A large majority of the Indian public reports having voted in an election, either in the past year or in the more distant past. Far fewer Indians have engaged in other forms of political participation and only about one-in-ten have engaged in any of the online forms of political participation tested.
Indian men are more likely than women to have attended a campaign event (48% men vs. 25% women), participated in a volunteer organization (25% vs. 19%) and have taken part in an organized protest (31% vs. 20%).
At least seven-in-ten Indians say they are likely to take political action, such as contact an elected official or participate in a demonstration, over a range of key domestic issues. The largest percentages say they are somewhat or very likely to take political action to address government corruption and poor-quality schools (both 77%). Slightly smaller numbers say they would take political action in response to poor health care, poverty or police misconduct (each 73%). And seven-in-ten Indians say they are likely to act to address discrimination against vulnerable or disadvantaged groups (70%).
Notably, the reported likelihood of taking political action is similarly high for men and women as well as for people of all ages, with one exception. Those ages 18 to 34 (75%) are more likely than people 50 and older (66%) to take political action in response to police misconduct.
Consistent with Indians’ generally positive views of their country and leadership, they believe that ordinary citizens can influence, and benefit from, their government. Roughly two-thirds (68%) believe that government is run for the benefit of all people in their country. Only a quarter believe that the government is run for the benefit of a few groups. In addition, a majority (55%) of Indians say that ordinary citizens can do a lot to influence their government if they are willing to make the effort, while only about one-in-five (19%) say there is not much ordinary citizens can do to have an impact.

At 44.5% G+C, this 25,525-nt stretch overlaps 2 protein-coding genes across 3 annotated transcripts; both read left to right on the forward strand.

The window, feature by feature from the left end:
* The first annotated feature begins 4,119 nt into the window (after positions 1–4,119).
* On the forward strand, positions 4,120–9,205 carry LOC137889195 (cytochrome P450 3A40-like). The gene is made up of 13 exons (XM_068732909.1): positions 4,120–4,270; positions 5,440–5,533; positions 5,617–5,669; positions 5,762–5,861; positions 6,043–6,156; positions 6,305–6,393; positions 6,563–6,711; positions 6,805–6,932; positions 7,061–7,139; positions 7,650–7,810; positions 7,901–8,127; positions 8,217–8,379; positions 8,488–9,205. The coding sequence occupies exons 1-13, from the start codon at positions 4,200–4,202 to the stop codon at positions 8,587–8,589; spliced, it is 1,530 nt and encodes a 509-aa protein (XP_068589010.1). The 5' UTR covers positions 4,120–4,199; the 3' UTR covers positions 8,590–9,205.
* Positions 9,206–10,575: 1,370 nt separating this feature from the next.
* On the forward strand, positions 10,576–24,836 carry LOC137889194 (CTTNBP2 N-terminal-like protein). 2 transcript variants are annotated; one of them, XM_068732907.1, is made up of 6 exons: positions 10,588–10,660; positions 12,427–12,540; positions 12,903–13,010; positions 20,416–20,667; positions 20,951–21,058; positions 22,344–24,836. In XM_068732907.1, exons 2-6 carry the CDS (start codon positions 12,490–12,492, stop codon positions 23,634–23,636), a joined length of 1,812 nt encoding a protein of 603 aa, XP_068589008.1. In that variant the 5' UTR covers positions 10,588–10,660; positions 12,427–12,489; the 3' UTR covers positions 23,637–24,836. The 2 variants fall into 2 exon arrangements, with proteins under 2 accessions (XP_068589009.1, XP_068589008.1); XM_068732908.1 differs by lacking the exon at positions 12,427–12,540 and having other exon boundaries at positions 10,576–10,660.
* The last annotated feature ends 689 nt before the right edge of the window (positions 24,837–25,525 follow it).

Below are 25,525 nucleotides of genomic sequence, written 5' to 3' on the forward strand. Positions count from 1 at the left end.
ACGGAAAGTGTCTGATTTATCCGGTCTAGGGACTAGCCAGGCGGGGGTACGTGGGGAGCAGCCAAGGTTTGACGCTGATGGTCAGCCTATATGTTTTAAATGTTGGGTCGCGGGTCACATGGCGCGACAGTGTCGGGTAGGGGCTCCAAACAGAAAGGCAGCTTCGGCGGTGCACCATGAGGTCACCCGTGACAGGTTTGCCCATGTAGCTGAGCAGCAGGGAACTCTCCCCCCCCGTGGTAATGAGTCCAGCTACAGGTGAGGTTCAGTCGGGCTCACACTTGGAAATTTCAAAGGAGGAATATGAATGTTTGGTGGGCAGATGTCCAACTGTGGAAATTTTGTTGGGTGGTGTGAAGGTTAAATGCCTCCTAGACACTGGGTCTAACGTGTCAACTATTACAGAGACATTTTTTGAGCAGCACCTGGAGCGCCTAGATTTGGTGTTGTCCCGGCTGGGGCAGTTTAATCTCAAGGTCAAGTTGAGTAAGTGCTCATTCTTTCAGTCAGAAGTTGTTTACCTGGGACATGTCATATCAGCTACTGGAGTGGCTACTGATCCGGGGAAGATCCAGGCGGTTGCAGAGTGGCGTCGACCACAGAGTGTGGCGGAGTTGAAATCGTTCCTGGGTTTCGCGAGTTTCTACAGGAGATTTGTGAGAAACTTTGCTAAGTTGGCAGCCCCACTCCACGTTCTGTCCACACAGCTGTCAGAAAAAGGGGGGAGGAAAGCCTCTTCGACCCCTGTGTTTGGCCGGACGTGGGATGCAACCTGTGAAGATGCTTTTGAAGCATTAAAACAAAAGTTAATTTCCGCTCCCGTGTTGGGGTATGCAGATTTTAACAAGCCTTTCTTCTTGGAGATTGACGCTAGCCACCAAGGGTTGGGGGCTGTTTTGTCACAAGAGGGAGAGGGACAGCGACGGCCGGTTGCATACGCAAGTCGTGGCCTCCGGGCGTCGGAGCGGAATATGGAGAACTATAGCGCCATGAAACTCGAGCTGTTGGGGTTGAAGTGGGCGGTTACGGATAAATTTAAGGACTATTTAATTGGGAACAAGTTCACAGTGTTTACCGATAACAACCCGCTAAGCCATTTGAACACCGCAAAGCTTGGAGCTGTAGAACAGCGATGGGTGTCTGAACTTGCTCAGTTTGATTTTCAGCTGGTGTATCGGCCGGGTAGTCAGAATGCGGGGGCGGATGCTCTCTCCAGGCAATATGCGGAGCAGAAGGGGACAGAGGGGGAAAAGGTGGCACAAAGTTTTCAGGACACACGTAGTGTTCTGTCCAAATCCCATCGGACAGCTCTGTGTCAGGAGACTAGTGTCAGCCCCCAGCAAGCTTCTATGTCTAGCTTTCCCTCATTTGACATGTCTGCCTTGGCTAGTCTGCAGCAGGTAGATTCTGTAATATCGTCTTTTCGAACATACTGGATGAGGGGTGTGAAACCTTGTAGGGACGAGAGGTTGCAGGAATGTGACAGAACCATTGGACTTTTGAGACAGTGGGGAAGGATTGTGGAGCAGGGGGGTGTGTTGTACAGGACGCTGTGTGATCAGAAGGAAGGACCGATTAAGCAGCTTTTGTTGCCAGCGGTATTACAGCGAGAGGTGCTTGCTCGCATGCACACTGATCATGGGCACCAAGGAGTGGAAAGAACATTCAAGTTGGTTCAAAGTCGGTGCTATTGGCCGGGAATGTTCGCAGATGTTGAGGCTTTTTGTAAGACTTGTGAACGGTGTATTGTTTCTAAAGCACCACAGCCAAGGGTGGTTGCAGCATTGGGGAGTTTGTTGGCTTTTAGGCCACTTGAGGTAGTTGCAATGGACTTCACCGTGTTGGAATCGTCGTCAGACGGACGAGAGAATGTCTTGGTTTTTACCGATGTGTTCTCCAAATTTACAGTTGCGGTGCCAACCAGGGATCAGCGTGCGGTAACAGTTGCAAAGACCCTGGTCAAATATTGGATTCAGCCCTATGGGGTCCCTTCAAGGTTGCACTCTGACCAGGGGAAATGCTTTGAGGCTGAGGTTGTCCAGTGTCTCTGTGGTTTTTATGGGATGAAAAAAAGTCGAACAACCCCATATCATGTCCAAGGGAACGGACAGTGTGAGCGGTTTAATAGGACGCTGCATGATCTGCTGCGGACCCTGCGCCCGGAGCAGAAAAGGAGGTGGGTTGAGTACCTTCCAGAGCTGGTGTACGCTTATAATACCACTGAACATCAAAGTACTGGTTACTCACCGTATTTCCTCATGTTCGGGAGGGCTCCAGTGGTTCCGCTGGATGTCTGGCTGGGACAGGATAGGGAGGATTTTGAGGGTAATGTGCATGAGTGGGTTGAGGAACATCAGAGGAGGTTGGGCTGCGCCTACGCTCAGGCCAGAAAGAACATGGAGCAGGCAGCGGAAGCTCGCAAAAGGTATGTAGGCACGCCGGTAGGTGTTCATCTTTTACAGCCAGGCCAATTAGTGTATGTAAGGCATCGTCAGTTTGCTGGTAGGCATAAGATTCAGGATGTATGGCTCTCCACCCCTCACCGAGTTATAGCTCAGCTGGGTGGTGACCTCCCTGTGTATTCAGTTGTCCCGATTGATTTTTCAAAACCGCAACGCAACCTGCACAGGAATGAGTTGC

Views on citizens’ power to affect government are linked to the likelihood that people will take action when they are concerned with political issues. In India, those who think that ordinary people are able to influence the government are more likely to say they would be very or somewhat likely to take political action, such as contact elected officials or participate in demonstrations, on a variety of political issues.
Views about the government vary by political party in India. Supporters of the Bharatiya Janata Party (BJP), the party currently in power, are more likely than supporters of the opposition Indian National Congress party to believe that the government is run for the benefit of all people. Still, even among Congress supporters, roughly six-in-ten (62%) think that the government is run for the benefit of all.